Hurricane Florence: The Latest Hundreds of thousands of people are without power in North Carolina as Florence comes ashore. The storm is moving slowly dumping lots of rain and causing flooding in many areas along the coast.

Hurricane Florence: The Latest

Hurricane Florence: The Latest

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Hundreds of thousands of people are without power in North Carolina as Florence comes ashore. The storm is moving slowly dumping lots of rain and causing flooding in many areas along the coast.


NPR's Debbie Elliott has also seen her share of hurricanes. She joins us now from Raleigh, N.C., where she's watching Florence progress. And, Debbie, we just heard from people who basically opted out - right? - just said they're not going to leave before Hurricane Florence. Do you have a sense of how many people did evacuate?

DEBBIE ELLIOTT, BYLINE: A lot, but that's a really hard number to track because, you know, you don't know who went where, and everybody doesn't report where they're going. We can look at shelter numbers. Officials say more than 20,000 people are staying in emergency shelters mostly in North Carolina but also some in South Carolina and Virginia. Then you have people who get out of the state, go stay with friends or relatives elsewhere or, you know, in other parts of the state. And then others will go to hotels. If you have a - you know, the resources, you can check into a hotel and sort of wait out the storm.

Here in Raleigh in my hotel downtown, I've been speaking with some evacuees today - a lot of them out walking their pets earlier today before the rain set in. I spoke with Pam Scott. She left New Bern, N.C., on Tuesday. Now, remember; New Bern is one of those communities that had a 10-foot storm surge. People had to be rescued by boats from their homes overnight, more than a hundred rescues. And it's still an issue there today. She was glad she left, but she says this whole experience has been very surreal.

PAM SCOTT: It's an experience - first-time experience. And I've only lived in New Bern for four months. And my husband wanted water. We moved from Michigan. And now he's got his water. And we decided to evacuate to here, although we were warned we won't be able to get back home for a while. But it's scary. But it - you know what? It's just stuff.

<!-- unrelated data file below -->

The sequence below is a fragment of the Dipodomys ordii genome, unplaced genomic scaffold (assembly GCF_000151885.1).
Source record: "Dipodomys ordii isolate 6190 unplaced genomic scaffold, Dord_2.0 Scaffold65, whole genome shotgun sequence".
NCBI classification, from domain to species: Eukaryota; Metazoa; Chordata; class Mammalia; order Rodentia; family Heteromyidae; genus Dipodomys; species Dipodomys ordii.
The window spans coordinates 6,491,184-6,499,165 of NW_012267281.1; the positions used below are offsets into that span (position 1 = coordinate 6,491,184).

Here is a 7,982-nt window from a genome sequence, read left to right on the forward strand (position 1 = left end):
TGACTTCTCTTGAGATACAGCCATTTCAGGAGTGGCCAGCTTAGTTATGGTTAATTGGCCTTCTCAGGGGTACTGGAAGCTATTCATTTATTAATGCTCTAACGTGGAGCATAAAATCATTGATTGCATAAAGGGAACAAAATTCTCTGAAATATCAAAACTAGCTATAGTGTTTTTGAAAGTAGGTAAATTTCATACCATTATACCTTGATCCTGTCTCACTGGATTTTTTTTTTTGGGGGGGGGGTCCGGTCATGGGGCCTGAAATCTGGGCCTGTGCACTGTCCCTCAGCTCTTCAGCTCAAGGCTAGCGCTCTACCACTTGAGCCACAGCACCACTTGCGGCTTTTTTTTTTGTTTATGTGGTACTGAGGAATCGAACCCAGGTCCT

ELLIOTT: Just stuff - she's worried a little bit about photos that she put up high. Last she heard, there was about 2 feet of water in the homes in her neighborhood. And now she's really concerned about when it will be safe to go home and what she'll see when she gets there.

CORNISH: In terms of the storm itself, what are the conditions at this point? When might they let up?

ELLIOTT: Well, there's a sense that it's going to linger for days over North Carolina and South Carolina, then move on into Virginia. I'm more than a hundred miles inland, starting to get sheets of rain and gusty winds here in Raleigh. And that's going to continue to move westward. The rain is the real problem here - 20 to 30 inches in the forecast with even higher accumulation in some isolated areas. And that's not going to let up. Governor Roy Cooper says it's going to be a test of endurance.


ROY COOPER: The sun rose this morning on an extremely dangerous situation, and it's getting worse. The storm is going to continue its violent grind across our state for days and be a major inland event as well.

ELLIOTT: He says now for some counties, that's a 500 to thousand-year flood event. It's wreaking havoc on travel. More than 20 roads are flooded and closed. There are more than 600,000 homes and businesses that don't have power, and those numbers are expected to go up. And right now the crews can't even get there to start the work until this storm goes away.

CORNISH: So what are city or state officials saying about how they're prepared to respond in the coming days?

ELLIOTT: Well, they say there's an unprecedented response ready to go and that crews are staged to help people everywhere. But the sheer scope of this is a challenge. If you think about it, 11 million people have been affected one way or another by some sort of weather watch or warning that's been associated with Hurricane Florence.

CORNISH: That's NPR's Debbie Elliott in Raleigh. Debbie, thank you.

ELLIOTT: You're welcome.

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